"Chances are, your Nashville guidebook won?t mention this hidden gem..." says Forbes about The Johnny Cash Museum, which only opened in May of 2013, "but it feels like it?s been here forever, with the kind of authenticity that has to be earned." The museum represents an immense labor of love by owner Bill Miller, who considers it an honor to have been a lifelong fan and friend of one of America's most iconic singer-songwriters.
Miller's admiration for The Man in Black adds a warm touch to the museum's memorabilia, which details both the musician's life and illustrious career. Visitors can view such artifacts as Cash's handwritten lyrics to "I Walk the Line," his original 1959 Gibson J-200 guitar, and the suit that he wore when he performed "Hot Cross Buns" for former President and First Lady Nixon at the White House in 1971. More personal items, including love letters between Cash and his wives, are also on display. This rare look into the world of a cultural legend landed the museum on National Geographic's list of Pitch-Perfect Museums, and earned it an AAA Gem rating?an honor only bestowed upon six Nashville attractions.
From country to rock, the Musicians Hall Of Fame & Museum celebrates the achievements of musicians from virtually every decade since the golden era of studio recording, starting in the 1950's and from every corner of the country. Each section of the over 20,000-square-foot museum exhibit space focuses on an important city in the history of American music (including Detroit, Los Angeles, Muscle Shoals, Atlanta, Memphis, and, of course, Nashville) and explores each area's contributions.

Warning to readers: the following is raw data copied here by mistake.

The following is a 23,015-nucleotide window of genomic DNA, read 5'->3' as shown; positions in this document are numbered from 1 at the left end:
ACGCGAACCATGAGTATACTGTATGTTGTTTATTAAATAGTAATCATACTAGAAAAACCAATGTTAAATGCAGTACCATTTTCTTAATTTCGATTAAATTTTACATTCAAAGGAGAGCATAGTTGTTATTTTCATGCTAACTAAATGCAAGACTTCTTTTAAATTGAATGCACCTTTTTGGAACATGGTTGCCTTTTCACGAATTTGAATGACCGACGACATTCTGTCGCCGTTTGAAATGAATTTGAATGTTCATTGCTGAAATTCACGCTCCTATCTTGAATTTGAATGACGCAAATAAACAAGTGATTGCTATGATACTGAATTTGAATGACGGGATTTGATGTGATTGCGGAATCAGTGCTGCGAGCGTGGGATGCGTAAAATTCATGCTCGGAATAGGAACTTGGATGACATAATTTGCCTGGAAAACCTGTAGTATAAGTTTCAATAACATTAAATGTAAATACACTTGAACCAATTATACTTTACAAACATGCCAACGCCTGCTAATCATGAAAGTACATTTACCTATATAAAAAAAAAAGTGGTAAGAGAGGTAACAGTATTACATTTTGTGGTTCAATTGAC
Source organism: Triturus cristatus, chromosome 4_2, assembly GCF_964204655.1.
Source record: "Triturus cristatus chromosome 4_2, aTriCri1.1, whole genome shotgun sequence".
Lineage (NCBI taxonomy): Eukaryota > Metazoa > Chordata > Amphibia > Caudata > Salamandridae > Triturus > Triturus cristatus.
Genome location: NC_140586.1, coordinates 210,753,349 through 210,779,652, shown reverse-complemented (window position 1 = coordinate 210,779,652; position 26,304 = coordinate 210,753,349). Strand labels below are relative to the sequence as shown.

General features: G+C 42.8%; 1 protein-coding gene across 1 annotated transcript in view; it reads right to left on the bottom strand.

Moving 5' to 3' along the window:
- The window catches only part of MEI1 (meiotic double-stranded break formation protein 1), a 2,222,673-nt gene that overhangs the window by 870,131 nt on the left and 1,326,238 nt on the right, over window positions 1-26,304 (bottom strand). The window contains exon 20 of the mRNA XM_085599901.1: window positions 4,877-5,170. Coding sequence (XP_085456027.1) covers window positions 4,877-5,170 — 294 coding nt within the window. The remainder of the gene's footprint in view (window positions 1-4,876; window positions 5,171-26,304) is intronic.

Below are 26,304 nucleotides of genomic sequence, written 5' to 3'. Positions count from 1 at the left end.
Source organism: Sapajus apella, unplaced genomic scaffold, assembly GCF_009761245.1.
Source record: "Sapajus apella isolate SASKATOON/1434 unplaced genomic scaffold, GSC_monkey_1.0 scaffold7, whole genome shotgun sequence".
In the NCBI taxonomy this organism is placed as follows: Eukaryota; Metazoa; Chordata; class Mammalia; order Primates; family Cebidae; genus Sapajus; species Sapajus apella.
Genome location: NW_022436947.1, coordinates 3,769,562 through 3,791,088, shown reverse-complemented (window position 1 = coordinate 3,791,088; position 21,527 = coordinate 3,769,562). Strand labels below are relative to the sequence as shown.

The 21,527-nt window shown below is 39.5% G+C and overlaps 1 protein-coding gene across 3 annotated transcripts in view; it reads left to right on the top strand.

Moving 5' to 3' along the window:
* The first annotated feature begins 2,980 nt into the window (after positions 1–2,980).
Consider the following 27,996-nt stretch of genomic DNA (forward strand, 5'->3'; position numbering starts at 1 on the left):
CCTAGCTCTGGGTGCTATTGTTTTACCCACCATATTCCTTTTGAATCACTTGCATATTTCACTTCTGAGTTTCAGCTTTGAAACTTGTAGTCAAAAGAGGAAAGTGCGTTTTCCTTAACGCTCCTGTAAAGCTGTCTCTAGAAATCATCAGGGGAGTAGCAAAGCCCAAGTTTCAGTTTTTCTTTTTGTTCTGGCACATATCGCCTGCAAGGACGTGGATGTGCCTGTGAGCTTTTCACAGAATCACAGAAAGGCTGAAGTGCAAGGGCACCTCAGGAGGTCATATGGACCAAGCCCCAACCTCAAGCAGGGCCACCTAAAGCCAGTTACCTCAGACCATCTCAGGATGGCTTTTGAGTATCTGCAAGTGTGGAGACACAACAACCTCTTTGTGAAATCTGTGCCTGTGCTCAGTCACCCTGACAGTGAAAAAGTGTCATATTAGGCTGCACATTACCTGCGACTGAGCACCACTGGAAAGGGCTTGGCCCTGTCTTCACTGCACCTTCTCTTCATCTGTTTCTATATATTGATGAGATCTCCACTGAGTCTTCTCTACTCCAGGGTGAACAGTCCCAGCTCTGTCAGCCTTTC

Rare and must-see artifacts are everywhere, including one of Jimi Hendrix's guitars, the drums that session musician Hal Blaine used to record with The Beach Boys and Frank Sinatra, and the bass used on Bruce Springsteen's "Born in the USA." Most importantly, the Musicians Hall Of Fame & Museum is a testament to the musicians themselves, regularly inducting icons from Chet Atkins, Les Paul, Glen Campbell to Booker T. & The M.G.'s, Barbara Mandrell, and Charlie Daniels.
As a Sugar Creek Carriages horse, Flint attends so many weddings he might as well be standing on a cake. The charming percheron draft horse sports a fair complexion and snowy mane that match traditionally white wedding dresses and the wedding carriages he often tows. He is one of 10 well-groomed, mannerly horses and ponies that provide the horsepower for an array of stylish buggies. Additionally, the animals make appearances at festivals, reenactments, and kids' pony parties. Sugar Creek Carriages also networks with the entertainment industry, a connection that recently led pop singer Justin Bieber to rent a carriage while he was in Nashville and his unicorn-drawn chariot was in the shop.
Fired Up fuels the flames of creativity with hundreds of unfinished pottery pieces, including plates, platters, bowls, and mugs. Amid its orange and yellow walls, the contemporary studio lets visitors choose whatever pieces they want and equips them with paints, brushes, stencils, and other design tools. After the decorating process, the studio clear-glazes and fires finished pieces, making them safe to use with real food or fake food during imaginary tea parties. Fired Up opens its doors for studio sessions, as well as for birthdays, field trips, and special events.